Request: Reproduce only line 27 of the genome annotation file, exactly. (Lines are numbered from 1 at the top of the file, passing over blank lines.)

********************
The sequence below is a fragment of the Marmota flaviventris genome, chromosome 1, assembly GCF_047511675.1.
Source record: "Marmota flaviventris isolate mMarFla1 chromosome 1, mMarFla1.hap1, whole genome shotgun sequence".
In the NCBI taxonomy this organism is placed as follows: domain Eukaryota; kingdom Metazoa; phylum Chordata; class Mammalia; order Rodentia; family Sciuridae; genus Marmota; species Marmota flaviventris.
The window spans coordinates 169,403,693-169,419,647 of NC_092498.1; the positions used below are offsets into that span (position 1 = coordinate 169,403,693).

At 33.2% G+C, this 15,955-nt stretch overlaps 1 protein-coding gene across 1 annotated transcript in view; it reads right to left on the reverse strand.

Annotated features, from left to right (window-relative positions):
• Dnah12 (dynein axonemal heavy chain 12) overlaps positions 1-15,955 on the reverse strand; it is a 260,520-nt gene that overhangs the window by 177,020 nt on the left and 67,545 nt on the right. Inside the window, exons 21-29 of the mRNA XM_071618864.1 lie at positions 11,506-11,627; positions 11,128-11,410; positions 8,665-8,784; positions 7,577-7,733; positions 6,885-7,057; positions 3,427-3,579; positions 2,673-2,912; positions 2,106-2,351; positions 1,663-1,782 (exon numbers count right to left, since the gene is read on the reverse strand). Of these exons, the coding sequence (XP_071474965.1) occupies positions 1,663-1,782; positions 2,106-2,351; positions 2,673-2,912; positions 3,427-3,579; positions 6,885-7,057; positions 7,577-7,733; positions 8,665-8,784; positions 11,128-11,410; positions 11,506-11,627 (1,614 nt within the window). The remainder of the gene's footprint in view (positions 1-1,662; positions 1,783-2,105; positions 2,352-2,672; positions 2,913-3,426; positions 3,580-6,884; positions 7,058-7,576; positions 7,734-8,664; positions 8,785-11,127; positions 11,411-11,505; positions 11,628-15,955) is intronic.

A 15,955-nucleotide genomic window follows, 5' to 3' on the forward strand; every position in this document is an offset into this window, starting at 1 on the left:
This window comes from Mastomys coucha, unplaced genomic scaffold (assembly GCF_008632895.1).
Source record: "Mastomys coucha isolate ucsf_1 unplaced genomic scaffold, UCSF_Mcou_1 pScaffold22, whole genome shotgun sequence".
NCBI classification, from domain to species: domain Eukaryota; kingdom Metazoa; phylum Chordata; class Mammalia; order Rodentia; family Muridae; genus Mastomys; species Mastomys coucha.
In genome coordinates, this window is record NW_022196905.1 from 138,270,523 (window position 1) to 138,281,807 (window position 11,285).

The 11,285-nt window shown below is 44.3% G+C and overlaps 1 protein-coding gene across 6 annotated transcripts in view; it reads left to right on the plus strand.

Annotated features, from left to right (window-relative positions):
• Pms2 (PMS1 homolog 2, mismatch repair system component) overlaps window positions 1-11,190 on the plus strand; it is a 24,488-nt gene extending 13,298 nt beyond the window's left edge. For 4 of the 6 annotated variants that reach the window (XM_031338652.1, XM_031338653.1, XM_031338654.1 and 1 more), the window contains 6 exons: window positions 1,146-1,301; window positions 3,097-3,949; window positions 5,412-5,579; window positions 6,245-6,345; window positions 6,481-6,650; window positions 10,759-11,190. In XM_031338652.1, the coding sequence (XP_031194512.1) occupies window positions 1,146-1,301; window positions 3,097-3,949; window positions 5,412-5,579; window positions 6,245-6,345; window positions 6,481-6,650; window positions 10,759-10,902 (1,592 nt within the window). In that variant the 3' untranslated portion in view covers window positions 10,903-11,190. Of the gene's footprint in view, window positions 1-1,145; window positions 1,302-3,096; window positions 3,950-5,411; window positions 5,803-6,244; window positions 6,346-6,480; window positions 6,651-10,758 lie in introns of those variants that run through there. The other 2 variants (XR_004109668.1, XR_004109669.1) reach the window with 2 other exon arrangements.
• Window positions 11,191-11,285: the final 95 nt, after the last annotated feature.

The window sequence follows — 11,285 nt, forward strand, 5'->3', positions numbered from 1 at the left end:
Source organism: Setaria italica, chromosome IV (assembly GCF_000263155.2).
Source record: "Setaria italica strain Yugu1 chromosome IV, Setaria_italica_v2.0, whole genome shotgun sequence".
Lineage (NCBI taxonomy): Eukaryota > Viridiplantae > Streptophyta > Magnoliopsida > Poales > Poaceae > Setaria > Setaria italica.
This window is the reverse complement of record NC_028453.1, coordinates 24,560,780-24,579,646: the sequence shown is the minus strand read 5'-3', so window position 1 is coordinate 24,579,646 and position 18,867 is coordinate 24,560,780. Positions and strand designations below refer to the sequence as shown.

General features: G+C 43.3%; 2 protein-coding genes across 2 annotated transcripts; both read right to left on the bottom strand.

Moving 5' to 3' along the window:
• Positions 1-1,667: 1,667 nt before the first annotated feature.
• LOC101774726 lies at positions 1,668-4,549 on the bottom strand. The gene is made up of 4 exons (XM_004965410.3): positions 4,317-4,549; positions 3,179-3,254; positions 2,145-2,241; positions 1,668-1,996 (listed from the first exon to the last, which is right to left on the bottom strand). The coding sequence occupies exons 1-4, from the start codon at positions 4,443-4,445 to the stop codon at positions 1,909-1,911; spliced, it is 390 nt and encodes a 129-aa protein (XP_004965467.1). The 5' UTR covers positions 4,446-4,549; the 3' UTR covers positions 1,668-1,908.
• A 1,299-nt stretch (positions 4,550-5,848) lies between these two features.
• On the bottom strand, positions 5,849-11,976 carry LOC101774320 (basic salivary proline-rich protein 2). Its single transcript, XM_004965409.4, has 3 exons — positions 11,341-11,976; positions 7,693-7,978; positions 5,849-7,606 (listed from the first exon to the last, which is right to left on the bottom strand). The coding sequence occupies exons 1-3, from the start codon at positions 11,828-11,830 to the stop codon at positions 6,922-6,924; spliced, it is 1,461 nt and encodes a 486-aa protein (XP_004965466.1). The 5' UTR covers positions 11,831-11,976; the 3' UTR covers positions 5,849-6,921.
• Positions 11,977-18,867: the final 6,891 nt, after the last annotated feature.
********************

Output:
• On the bottom strand, positions 5,849-11,976 carry LOC101774320 (basic salivary proline-rich protein 2). Its single transcript, XM_004965409.4, has 3 exons — positions 11,341-11,976; positions 7,693-7,978; positions 5,849-7,606 (listed from the first exon to the last, which is right to left on the bottom strand). The coding sequence occupies exons 1-3, from the start codon at positions 11,828-11,830 to the stop codon at positions 6,922-6,924; spliced, it is 1,461 nt and encodes a 486-aa protein (XP_004965466.1). The 5' UTR covers positions 11,831-11,976; the 3' UTR covers positions 5,849-6,921.